Despite the Roundtable on Sustainable Palm Oil (RSPO) association leading the push to increase the amount of certified sustainable palm oil being produced and used globally, the World Wild Fund For Nature (WWF) says that while companies are buying more certified sustainable palm oil than ever before, urgent action is still needed to avoid the irreversible loss of tropical forests and species such as Sumatran tigers. “Palm oil itself is not the issue – the problem is how and where it is produced. The solution is certified sustainable palm oil; it’s never been easier for companies to be responsible about the palm oil they use,” said Dr. Gilly Llewellyn, WWF-Australia’s director of Conservation.

In late November, WWF released the Palm Oil Buyers’ Scorecard 2011, which measures over 130 major retailers and consumer goods manufacturers by looking at their commitment to, and use of, palm oil certified to the internationally recognised standards of the RSPO.

Some companies have fallen behind on their existing commitments to use only 100 per cent certified sustainable palm oil, while others haven’t even started.“This is an urgent problem. The clearing of tropical forests for oil palm production can be very damaging to wildlife, communities and the environment. Deforestation takes away precious habitat and makes a major contribution to carbon pollution caused by human activity.”

In this year’s WWF Scorecard 87 of the 132 companies (66 per cent) have committed to sourcing 100 per cent RSPO-certified palm oil by 2015 or earlier, an encouraging sign that could spur further market development. Unilever Australia’s chief executive Sebastian Lazell said that on a global scale, Unilever recognised the need to support sustainable palm oil producers.“In 2008 we made a global commitment to source all of our palm oil sustainability by 2015. So far, our entire Australian and New Zealand operations and two thirds of our global requirements are covered by GreenPalm certificates and segregated sustainable palm oil. Unilever has purchased more than half of all the GreenPalm Certificates traded and we remain the biggest buyer and supporter of certified sustainable palm oil,” Mr Lazell said.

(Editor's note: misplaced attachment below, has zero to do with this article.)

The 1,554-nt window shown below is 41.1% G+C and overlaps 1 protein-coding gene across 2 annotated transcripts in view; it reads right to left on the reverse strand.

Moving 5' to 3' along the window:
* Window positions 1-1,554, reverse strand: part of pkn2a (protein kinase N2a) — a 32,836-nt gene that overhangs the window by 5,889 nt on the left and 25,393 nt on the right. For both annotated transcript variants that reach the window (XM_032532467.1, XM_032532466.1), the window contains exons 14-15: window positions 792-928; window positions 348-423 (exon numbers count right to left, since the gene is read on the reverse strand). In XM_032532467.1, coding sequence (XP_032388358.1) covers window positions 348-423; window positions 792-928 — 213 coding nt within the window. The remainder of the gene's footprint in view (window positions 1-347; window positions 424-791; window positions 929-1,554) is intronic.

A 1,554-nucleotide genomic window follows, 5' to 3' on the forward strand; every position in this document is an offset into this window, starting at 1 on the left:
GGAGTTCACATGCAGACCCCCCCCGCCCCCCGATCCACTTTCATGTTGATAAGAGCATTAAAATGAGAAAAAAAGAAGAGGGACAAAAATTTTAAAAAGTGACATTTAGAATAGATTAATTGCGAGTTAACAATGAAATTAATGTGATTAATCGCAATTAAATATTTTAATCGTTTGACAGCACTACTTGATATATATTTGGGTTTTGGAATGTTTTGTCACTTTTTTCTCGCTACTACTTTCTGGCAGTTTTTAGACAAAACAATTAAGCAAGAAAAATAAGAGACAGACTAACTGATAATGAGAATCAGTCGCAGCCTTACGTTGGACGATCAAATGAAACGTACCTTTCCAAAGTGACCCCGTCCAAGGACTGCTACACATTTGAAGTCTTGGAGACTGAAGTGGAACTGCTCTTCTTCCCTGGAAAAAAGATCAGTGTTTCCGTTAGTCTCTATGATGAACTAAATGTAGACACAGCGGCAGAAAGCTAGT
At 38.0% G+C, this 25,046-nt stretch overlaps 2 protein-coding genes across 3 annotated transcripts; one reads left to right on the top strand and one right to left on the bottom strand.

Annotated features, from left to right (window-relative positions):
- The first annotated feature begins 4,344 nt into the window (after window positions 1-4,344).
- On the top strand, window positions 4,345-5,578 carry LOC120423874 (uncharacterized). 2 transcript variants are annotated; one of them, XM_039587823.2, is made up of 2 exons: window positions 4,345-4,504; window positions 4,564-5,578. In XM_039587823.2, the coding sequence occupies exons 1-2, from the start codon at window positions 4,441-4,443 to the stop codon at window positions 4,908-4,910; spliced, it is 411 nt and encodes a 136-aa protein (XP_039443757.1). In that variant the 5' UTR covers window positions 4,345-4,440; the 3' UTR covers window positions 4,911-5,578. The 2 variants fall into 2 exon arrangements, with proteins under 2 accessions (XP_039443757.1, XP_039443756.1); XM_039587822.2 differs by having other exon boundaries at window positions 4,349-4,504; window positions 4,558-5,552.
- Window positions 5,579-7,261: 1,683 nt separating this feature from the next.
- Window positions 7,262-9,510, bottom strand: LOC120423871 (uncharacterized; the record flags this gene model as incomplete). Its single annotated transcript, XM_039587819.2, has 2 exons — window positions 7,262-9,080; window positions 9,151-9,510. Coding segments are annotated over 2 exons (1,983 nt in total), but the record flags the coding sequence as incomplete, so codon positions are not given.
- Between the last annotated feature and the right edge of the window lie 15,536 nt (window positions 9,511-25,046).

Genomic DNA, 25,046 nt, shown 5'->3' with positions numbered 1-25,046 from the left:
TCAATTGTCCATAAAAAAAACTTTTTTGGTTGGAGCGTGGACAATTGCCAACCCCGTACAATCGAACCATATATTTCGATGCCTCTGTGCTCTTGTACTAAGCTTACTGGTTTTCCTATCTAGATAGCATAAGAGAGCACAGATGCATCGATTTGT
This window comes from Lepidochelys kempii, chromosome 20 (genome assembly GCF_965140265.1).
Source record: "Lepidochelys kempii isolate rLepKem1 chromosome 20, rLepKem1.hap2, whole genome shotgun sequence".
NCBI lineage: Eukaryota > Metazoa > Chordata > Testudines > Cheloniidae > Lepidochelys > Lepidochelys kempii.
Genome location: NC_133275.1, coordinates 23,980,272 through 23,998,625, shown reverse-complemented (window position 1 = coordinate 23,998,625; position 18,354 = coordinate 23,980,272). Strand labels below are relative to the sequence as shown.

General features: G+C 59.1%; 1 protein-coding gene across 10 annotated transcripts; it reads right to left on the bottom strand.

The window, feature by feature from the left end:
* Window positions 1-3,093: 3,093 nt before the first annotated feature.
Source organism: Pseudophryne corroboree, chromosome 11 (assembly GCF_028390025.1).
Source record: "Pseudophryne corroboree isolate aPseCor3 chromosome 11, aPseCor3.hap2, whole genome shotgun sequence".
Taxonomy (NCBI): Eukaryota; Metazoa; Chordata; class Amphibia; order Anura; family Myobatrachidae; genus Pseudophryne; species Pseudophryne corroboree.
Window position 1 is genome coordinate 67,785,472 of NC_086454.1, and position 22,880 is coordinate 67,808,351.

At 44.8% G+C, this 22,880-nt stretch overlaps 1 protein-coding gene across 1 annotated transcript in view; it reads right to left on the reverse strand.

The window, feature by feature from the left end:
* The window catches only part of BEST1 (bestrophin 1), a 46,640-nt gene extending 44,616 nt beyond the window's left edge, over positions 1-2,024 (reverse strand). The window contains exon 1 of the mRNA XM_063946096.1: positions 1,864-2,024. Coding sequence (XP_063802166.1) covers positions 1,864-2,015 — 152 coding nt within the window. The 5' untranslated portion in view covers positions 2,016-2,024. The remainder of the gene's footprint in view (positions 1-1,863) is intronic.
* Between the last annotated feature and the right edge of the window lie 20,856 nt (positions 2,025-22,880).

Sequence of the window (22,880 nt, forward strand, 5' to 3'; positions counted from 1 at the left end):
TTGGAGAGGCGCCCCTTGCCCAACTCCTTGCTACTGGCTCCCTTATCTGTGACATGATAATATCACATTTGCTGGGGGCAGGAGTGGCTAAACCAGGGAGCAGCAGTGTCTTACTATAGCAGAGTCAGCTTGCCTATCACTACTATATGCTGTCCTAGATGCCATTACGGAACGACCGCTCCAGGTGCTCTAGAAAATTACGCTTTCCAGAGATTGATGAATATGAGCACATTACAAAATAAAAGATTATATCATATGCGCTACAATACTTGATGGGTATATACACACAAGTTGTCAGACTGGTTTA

Leading companies, large and small, show the way

WWF’s Dr Llewellyn said leading companies of all sizes in the Scorecard demonstrate that it is possible to source certified sustainable palm oil. French cosmetic company L’Oreal and UK confectionery giant Cadbury scored nine out of a possible nine points, while global manufacturing brands Unilever, Nestlé and H J Heinz and retailer IKEA all scored eight out of nine. However, even those companies which scored highly have room for improvement and a long way to go before they are using only 100 per cent certified sustainable palm oil.

Only 17 of the 43 retailers and 15 of the 89 manufacturers assessed scored at three or below, showing that still too many companies are taking little or no responsibility for the negative impact of their palm oil use on forests, species and people. Most worrying is an overall lack of transparency about the amount of palm oil that companies use, which WWF believes is a major disincentive to growers of sustainable palm oil to move ahead with further certification.

“There is no excuse for companies to delay action on such an urgent issue. 2015 is just around the corner and all companies need to move faster. Only then can we ensure that the momentum gained by the RSPO is not lost and avoid the negative impacts of irresponsible oil palm plantations on forests, wildlife and communities,” said Dr Llewellyn. The supply of certified sustainable palm has grown dramatically since WWF released its first Scorecard in 2009, and now stands at 5 million tonnes (10 per cent of global palm oil production). Encouraging as this is, only about half of all the sustainable palm oil produced is being sold. This mirrors the situation in 2009, which is why WWF is renewing its call to companies to take their responsibilities far more seriously and urgently.

Palm oil is a highly versatile vegetable oil derived from very productive oil palm trees grown only in the tropics. Consumption of the oil is increasing globally and is set to grow from 50 million tonnes a year now to at least 77 million tonnes in 2050.